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Seasonal warnings

I fail to understand how people can even begin to put summers and winters on equal footing

Seasonal warnings

In this day and age, opinions matter. Subjective in their entirety, we all cling on to our predisposed thoughts and feelings. Some claim the earth is flat — a notion that has been ridiculed by many but continues to thrive because it seems to be on the news pretty much every day.

Just last week, in conversation with a good friend of mine, I was introduced to another opinion, one that made me wish dearly that the earth was, in fact, flat. That way I could walk off across the face of this earth and perish into nothingness forever.

Lamenting to my compassionate companion I remarked on how depressing I feel about the winter season finally coming to conclusion. The past few months of endless chai was now going to be eclipsed by the seemingly never ending summer season (I call it ‘sweat season’) in Pakistan. To my utter disbelief, my friend responded, with zero empathy, “Stop whining yaar, garmian in Lahore aren’t that bad, to be honest!”

First of all, in that moment, my immediate reaction was to strike my friend so hard that he also perished into nothingness. But I was more taken aback than anything.

Winters in Lahore are beautiful, to put it simply. The cold weather is complemented by bright sunshine and even the pollution in this city takes a backseat. While that may be because we Lahoris are now unable to differentiate between an actual fog and smog — there is only so much for us to cherish in the city of concrete. And the hallmark of a normal citizen of this town is that in winters, he/she easily spends a large part of their day basking in sunlight, snuggled up in layers with a hot beverage in their hands to keep them company. Even writing about such days brings a smile to my face. I can get used to this kind of nostalgia.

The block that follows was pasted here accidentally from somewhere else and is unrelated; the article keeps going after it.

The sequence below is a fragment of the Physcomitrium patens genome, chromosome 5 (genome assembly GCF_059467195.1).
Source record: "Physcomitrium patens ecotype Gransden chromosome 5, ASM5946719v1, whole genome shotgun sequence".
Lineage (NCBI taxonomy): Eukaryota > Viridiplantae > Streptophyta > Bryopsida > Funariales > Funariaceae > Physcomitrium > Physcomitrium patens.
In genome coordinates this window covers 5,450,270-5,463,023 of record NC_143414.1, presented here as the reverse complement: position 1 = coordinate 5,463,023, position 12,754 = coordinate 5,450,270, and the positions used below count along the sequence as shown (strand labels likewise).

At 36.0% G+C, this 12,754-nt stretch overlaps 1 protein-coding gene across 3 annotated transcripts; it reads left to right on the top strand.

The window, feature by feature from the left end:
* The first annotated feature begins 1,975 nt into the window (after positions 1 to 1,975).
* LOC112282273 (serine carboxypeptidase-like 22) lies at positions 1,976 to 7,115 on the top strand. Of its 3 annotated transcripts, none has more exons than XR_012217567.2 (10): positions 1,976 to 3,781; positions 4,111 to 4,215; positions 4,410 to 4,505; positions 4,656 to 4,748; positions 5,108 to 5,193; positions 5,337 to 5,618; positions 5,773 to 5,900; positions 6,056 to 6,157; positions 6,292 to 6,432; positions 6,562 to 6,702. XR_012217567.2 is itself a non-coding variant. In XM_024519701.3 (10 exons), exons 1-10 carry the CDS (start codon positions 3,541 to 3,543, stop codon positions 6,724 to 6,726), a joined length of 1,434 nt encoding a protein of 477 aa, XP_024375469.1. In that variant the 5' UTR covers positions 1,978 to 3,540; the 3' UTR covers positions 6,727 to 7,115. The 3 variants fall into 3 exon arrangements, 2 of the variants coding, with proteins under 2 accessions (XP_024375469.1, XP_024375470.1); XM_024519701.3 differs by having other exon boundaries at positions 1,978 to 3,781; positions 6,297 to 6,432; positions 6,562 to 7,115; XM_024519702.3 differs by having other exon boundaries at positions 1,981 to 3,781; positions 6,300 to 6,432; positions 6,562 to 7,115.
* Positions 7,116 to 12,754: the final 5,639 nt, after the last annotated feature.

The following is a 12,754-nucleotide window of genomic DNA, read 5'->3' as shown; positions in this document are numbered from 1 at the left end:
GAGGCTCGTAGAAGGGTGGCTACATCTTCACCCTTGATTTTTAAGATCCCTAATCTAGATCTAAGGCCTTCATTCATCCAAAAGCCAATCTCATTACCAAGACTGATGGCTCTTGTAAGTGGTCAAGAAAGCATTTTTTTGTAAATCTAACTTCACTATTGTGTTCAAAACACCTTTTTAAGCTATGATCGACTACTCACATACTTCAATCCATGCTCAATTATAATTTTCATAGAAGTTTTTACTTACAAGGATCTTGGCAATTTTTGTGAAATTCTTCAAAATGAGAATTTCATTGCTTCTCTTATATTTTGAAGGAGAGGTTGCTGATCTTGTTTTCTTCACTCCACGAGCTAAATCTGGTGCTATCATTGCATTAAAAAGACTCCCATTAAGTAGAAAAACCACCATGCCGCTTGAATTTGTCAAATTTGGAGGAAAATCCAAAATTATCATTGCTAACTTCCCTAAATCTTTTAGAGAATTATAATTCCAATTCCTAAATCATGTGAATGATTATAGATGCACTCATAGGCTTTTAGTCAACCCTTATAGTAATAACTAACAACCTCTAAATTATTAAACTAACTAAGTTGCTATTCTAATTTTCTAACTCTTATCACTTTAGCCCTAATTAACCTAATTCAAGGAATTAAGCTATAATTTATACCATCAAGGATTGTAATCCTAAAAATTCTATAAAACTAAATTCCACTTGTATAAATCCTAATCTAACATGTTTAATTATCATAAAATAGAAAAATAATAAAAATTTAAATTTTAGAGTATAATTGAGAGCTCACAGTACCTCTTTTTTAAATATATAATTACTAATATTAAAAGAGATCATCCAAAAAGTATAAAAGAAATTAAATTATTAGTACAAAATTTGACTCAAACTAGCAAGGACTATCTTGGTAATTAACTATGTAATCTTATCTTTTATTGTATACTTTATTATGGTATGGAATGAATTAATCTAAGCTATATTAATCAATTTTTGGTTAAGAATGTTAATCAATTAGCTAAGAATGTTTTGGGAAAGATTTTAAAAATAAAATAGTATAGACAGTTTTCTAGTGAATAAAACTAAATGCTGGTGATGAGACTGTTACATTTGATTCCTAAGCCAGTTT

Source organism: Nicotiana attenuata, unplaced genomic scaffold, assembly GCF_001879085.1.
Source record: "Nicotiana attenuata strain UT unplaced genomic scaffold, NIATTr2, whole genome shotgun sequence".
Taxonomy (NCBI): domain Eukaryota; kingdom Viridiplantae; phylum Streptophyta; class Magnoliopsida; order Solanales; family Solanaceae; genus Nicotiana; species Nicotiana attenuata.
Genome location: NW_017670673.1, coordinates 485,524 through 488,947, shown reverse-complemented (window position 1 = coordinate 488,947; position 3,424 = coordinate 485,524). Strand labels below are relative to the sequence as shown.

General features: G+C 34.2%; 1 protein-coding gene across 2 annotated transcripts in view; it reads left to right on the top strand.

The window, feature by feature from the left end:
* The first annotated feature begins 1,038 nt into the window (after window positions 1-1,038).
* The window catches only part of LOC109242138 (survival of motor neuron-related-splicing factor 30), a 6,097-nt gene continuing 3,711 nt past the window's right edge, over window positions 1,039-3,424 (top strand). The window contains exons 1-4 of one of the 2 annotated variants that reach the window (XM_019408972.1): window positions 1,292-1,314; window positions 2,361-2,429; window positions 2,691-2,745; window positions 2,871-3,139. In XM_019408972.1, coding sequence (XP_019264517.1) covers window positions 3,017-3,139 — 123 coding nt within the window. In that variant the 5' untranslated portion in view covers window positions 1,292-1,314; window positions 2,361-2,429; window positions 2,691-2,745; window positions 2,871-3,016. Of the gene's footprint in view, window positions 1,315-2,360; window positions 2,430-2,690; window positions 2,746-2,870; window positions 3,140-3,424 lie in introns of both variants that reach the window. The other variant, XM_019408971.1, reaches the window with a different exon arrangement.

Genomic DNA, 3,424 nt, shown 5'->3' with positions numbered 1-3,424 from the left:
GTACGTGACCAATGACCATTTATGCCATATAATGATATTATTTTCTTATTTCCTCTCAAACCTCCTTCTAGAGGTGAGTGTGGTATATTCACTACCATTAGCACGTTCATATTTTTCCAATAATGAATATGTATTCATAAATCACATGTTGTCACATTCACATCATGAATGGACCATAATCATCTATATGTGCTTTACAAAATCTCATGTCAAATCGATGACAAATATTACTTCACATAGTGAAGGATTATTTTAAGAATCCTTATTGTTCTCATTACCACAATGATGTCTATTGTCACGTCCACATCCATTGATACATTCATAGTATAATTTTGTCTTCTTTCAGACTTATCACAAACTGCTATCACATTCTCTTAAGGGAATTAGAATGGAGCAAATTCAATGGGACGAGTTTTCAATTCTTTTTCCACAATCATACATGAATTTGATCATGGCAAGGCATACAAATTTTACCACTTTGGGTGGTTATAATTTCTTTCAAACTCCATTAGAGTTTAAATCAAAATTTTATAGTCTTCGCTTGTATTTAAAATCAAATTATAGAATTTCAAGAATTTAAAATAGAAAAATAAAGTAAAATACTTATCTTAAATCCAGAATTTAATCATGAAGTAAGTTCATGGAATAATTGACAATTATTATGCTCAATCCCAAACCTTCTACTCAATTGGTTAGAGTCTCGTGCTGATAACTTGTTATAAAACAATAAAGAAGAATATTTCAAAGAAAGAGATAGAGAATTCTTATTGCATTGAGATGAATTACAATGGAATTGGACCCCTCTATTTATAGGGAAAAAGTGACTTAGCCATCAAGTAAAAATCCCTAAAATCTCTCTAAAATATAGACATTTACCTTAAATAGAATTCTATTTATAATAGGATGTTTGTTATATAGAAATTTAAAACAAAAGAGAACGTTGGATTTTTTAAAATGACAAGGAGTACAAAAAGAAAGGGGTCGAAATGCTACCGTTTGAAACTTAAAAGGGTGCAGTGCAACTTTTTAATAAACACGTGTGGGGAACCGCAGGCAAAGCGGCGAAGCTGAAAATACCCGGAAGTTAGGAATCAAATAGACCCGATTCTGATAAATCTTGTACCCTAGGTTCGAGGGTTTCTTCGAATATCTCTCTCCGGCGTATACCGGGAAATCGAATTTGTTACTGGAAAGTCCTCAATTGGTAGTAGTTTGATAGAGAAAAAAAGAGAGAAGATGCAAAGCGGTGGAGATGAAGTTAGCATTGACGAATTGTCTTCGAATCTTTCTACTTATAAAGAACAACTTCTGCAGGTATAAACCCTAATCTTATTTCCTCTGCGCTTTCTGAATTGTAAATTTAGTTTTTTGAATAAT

But what I cannot for the life of me get used to is how people can think summers in Lahore are fine. Is ‘fine’ a synonym for ‘hell on earth’? Have we all become delusional, like the current government in power when it claims to making Pakistan a welfare state? I fail to understand how people can even begin to put summers and winters on equal footing.

Perhaps, they are not unaware that even in the coldest of weather one has the luxury of putting on as many layers as one can muster; what are we supposed to do in summers, when the temperature hits the 40 Celsius mark and we are already buck naked waiting for WAPDA to return us electricity so that we can start being civilised members of the society again. Are we supposed to enjoy the vicious cycle that is forever repeated during the blistering heat each summer season in Lahore when there is water but no electricity? And when there is electricity, there is no water? The only constant — and, perhaps, the only thing to enjoy as we are slowly micro-waved like cheap popcorn — is falsa. But there is a limit to that, too.

Sadly, however, it seems there is no limit to global warming and the increasing months of summers we will have to endure in the depressing future. And by ‘we’ I mean those whose brains haven’t yet been fried completely to publicly state that summers in Lahore are enjoyable; the ones who stand under the shade provided by the soon-to-be-extinct trees in our city, and invite you to join them — proudly stating the weather really doesn’t seem worse in that spot.

But the grass is not greener on the other side. It burns, and it smells. Because somehow deodorants also become a delicacy during summers in this part of the world. Imagine constantly praying for a breeze to come through your way to tackle the humidity levels, but immediately regretting it as the wind brings in odours that your nose never wanted to entertain. There is no escape. Neither from the heat, nor from opinions.

P.S.: I’ve come to realise that I might lose some friends by writing this column. But I’m not worried because summer season is here anyway, and that means hibernation.

Taha Khan

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